In Human Becomings, Roger T. Ames argues that the appropriateness of categorizing Confucian ethics as role ethics turns largely on the conception of person that is presupposed within the interpretive context of classical Chinese philosophy. By beginning with first self-consciously and critically theorizing the Confucian conception of persons as the starting point of Confucian ethics, Ames posits that the ultimate goal will be to take the Confucian tradition on its own terms and to let it speak with its own voice without overwriting it with cultural importances not its own. He argues that perhaps the most important contribution Confucian philosophy can make to contemporary ethical, social, and political discourse is the conception of focus-field, relationally constituted persons as a robust alternative to the ideology of individualism with single actors playing to win.
The Table of Contents follows.
The latest volume in the authoritative Dao Companion series has been published: David Elstein, ed., Dao Companion to Contemporary Confucian Philosophy (Springer, 2021). The editorial description:
This edited volume presents a comprehensive examination of contemporary Confucian philosophy from its roots in the late 19th century to the present day. It provides a thorough introduction to the major philosophers and topics in contemporary Confucian philosophy. The individual chapters study the central figures in 20th century Confucian philosophy in China, Taiwan, and Hong Kong, as well as the important influences on recent Confucian philosophy. In addition, topical chapters focus on contemporary Confucian theory of knowledge, ethics, politics, aesthetics, and views of human nature. The volume brings together scholars from around the world to provide a sound overview of the philosophy of the period and illustrate the important current debates. Confucian philosophy has been undergoing a revival in China for more than three decades, and this book presents the most significant work of the past century and more. By giving a detailed account of the philosophical positions involved, explaining the terminology of contemporary Confucian philosophy, and situating the views in their historical context, this volume enables the reader to understand what is at stake and evaluate the arguments.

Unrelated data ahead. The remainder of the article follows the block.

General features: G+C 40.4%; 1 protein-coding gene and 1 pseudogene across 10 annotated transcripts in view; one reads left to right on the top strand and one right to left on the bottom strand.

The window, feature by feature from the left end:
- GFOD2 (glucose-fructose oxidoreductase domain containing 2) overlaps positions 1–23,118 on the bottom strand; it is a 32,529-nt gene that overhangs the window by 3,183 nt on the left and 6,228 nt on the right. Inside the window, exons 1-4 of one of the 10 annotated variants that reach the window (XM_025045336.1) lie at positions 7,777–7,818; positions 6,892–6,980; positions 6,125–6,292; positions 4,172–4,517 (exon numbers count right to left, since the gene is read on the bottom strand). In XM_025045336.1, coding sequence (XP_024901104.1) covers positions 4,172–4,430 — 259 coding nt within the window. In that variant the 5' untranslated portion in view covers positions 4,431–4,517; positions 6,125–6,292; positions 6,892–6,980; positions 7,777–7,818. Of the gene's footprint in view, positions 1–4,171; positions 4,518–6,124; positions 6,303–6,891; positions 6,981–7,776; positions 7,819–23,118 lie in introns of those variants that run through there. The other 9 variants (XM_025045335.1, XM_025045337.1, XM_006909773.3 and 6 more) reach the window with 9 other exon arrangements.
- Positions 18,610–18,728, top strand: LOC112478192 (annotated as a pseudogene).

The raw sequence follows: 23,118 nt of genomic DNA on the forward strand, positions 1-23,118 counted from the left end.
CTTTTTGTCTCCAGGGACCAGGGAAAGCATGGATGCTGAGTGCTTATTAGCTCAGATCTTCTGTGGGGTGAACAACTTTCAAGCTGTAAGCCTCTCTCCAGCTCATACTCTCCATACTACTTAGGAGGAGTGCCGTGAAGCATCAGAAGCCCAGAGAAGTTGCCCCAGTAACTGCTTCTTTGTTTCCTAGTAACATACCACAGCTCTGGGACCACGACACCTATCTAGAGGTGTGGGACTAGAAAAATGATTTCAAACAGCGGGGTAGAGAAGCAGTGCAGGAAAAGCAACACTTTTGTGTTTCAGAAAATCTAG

The Table of Contents follows.
Almost 15 years ago when I spent a year in Beijing, much of it spent writing Sagehood, there was relatively little engagement with the idea that Confucian ethics might be helpfully understood through the lens of “virtue ethics.” Quite a lot has changed since then in the Chinese-speaking philosophical world. (OK, that’s an understatement; I’m confining myself to the question of virtue ethics for today.) Consider these 2020 articles:
- Tang Wenming 唐文明, “美德伦理学、儒家传统与现代社会的普遍困境——以陈来《儒学美德论》为中心的讨论 [Virtue Ethics, The Confucian Tradition, and the Universal Predicament of Modern Societies—Taking Chen Lai’s Confucian Virtue Theory as Focus]” (On-line publication on 《儒家网》 here)
- Yang Guorong 杨国荣, “德性、知识与哲学进路——由黄勇新著《当代美德伦理——古代儒家的贡献》引发的若干思考 [Virtue, Knowledge, and the Philosophical Road Ahead—Some Thoughts Prompted by Huang Yong’s Contemporary Virtue Ethics—Contributions from Ancient Confucianism]” (On-line publication on 《儒家网》 here)
Each of these essays, in turn, reacts to a fairly recent book-length publication, also in Chinese, exploring the subject in depth. (Details on the contents of Chen Lai’s book are here; Huang Yong’s are here.)
You might reasonably expect given what I’ve written so far that I’d now go on to explain and engage with the details of Prof. Tang and Prof. Yang’s take on virtue ethics and Confucianism. Alas, it’s all I can do right now to find time to share this much! Perhaps after classes are over….